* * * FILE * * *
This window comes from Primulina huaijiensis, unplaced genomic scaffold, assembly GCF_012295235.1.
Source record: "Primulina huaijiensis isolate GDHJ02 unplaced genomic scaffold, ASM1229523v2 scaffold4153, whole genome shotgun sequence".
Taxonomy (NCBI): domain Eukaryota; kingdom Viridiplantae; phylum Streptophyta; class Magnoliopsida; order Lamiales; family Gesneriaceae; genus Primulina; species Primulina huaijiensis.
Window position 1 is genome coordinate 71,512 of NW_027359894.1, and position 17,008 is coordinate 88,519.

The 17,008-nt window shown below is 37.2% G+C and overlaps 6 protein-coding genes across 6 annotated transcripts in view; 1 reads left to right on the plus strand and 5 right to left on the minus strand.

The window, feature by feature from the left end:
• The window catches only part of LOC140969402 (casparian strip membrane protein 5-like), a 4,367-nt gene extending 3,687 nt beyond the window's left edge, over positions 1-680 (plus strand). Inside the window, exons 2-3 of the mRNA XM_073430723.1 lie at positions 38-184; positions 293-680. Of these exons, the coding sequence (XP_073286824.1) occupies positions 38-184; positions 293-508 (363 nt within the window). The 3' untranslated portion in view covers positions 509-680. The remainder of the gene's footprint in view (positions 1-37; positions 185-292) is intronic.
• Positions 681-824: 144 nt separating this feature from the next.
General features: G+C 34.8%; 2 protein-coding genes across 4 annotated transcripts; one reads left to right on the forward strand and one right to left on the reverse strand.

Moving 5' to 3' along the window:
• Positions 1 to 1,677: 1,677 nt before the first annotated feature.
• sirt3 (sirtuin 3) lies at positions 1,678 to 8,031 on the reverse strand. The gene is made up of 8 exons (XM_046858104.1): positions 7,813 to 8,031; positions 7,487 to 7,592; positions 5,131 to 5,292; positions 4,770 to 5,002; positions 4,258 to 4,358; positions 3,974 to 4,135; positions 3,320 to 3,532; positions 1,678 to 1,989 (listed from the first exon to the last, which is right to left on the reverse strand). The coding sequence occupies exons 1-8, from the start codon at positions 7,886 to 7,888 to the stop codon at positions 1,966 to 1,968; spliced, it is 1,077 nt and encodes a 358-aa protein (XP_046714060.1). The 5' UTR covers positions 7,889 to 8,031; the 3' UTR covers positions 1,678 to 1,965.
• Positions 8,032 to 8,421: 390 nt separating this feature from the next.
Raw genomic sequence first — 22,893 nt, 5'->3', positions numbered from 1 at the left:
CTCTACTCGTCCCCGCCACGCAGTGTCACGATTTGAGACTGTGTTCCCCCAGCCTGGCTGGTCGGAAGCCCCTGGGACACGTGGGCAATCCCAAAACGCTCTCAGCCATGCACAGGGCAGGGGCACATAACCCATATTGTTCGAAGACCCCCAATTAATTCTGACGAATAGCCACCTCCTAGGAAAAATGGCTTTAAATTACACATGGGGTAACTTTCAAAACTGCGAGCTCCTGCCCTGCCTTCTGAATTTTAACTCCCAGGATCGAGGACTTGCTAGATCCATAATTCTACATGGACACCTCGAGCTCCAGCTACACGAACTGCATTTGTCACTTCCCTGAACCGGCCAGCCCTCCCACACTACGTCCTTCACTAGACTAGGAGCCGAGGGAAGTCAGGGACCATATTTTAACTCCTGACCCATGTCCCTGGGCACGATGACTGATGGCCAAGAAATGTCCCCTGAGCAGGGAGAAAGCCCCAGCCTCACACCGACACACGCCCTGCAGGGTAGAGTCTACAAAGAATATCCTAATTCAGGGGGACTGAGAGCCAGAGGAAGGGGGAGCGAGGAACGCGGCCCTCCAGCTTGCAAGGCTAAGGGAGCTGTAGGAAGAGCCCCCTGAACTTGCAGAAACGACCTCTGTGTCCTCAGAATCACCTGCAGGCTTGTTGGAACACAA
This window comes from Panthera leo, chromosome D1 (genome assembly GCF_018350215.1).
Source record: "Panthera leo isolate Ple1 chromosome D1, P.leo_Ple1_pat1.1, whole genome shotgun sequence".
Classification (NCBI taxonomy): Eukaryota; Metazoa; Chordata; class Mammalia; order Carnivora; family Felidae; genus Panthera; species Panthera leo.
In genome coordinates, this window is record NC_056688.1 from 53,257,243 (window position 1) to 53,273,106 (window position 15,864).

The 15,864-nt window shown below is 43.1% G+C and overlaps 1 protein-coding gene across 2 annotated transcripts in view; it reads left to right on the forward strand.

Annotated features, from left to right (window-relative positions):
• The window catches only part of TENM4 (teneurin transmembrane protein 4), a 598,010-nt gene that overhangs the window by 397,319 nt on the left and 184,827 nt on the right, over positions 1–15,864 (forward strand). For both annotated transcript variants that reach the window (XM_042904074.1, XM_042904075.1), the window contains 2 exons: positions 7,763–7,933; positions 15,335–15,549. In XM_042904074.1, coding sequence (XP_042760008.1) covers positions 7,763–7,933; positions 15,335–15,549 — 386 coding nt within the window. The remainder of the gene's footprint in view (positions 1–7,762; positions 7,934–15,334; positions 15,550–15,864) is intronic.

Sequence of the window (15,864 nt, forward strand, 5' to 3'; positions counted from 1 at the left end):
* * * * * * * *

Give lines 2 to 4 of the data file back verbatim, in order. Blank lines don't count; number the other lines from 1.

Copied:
Source record: "Primulina huaijiensis isolate GDHJ02 unplaced genomic scaffold, ASM1229523v2 scaffold4153, whole genome shotgun sequence".
Taxonomy (NCBI): domain Eukaryota; kingdom Viridiplantae; phylum Streptophyta; class Magnoliopsida; order Lamiales; family Gesneriaceae; genus Primulina; species Primulina huaijiensis.
Window position 1 is genome coordinate 71,512 of NW_027359894.1, and position 17,008 is coordinate 88,519.